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1A Remaking America: Can solar power help fix drought-ravaged farmlands?

The American West is experiencing its worst drought in over 1,000 years. That’s making a lot of farmers rethink their sustainability practices and reimagine land that has become infertile.

One way to innovate is via solar energy. Solar panels can make use of depleted land and help offset a farm’s energy costs. They also preserve groundwater and help with crop growth.

The transition to expanding solar energy on farmland does come with costs and considerations, especially for farmers who rely on the land for food production. However, it is important to recognize the potential synergies and long-term benefits that can be achieved through innovative practices. To address concerns about the impact on food production, careful planning, and strategic implementation are key. Farmers can explore options such as agrovoltaics, which involve combining solar panels with agricultural activities, allowing for both energy generation and crop cultivation on the same land. Additionally, advancements in technology and resources can assist in assessing the feasibility and cost-effectiveness of solar panel installations. Utilizing tools like a solar panel installation calculator can provide insights into the financial implications, energy savings, and potential returns on investment specific to each farm’s unique circumstances. By embracing sustainable practices and exploring the integration of solar energy, farmers have the opportunity to adapt to changing environmental conditions, reduce their reliance on traditional energy sources, and contribute to a more resilient and sustainable agricultural system.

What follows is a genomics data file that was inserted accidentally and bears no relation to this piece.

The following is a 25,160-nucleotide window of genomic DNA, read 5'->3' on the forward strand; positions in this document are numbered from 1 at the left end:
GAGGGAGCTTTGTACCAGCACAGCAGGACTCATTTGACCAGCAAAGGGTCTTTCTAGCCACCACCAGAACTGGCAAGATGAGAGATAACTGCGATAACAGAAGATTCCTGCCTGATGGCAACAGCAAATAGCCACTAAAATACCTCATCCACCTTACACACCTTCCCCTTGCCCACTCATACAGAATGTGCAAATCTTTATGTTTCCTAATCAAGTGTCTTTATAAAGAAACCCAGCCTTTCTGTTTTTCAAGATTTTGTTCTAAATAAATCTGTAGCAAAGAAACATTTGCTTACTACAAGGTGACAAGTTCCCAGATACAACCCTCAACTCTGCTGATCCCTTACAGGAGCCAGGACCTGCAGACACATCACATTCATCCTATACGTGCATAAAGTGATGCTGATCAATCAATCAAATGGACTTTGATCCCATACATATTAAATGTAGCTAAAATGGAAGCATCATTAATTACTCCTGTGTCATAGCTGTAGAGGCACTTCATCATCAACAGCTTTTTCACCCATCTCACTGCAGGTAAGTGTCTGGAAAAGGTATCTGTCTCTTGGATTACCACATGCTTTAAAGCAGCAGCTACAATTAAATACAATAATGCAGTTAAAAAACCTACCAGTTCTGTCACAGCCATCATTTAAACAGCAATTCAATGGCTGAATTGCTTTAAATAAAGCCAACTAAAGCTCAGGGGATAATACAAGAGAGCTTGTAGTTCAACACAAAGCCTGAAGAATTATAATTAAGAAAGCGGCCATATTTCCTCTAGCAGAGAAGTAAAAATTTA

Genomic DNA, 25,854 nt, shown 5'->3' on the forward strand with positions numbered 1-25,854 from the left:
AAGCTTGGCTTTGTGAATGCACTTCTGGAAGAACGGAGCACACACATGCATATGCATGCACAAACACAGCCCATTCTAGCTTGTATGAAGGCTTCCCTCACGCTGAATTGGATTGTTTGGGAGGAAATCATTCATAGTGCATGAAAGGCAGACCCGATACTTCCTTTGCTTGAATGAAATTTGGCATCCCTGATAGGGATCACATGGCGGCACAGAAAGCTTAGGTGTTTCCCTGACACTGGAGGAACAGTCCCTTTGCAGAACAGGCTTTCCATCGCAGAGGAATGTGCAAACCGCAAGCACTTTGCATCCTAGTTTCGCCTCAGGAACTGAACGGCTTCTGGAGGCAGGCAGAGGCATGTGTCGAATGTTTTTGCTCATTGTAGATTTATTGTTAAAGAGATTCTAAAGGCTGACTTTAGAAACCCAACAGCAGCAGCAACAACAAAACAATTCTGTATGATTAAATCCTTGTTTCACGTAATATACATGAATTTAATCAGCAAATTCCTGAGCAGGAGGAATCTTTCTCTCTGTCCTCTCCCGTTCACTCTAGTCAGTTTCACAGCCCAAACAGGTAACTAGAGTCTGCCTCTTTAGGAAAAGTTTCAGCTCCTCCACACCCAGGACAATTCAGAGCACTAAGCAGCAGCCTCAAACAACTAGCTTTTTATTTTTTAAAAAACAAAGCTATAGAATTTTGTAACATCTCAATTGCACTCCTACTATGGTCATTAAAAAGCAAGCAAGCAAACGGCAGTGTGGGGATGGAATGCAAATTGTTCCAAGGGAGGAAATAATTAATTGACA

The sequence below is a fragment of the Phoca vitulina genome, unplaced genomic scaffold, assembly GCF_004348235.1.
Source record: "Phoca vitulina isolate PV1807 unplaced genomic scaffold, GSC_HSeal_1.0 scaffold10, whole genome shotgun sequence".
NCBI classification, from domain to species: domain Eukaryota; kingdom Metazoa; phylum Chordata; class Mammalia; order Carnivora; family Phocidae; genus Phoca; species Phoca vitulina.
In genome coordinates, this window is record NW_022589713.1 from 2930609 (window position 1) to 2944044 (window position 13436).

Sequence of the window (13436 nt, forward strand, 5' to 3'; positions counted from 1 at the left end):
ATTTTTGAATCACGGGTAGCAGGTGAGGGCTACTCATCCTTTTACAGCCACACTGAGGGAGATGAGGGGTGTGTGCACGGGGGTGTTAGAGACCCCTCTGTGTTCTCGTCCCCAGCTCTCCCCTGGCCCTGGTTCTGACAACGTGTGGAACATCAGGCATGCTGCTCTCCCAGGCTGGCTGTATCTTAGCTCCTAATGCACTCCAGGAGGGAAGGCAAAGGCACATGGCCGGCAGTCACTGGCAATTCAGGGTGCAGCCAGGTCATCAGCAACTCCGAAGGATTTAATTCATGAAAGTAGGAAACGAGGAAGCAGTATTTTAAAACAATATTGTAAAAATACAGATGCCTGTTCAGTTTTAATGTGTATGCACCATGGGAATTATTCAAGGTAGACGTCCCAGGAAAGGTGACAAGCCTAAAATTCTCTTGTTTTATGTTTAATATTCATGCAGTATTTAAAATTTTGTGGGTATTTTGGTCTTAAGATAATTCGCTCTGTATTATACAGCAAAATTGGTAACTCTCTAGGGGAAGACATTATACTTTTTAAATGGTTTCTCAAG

There is a price to be paid. The transition isn’t always cheap. Could expanding solar on farmland make it harder and more expensive to feed America?

We go to California where there’s plenty of sun and an appetite to reach aggressive climate goals to hear about the possibilities.

This show was part of 1A’s Remaking America collaboration with six partner stations around the country. Remaking America is funded in part by the Corporation for Public Broadcasting.

 

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June Leffler, Michelle Harven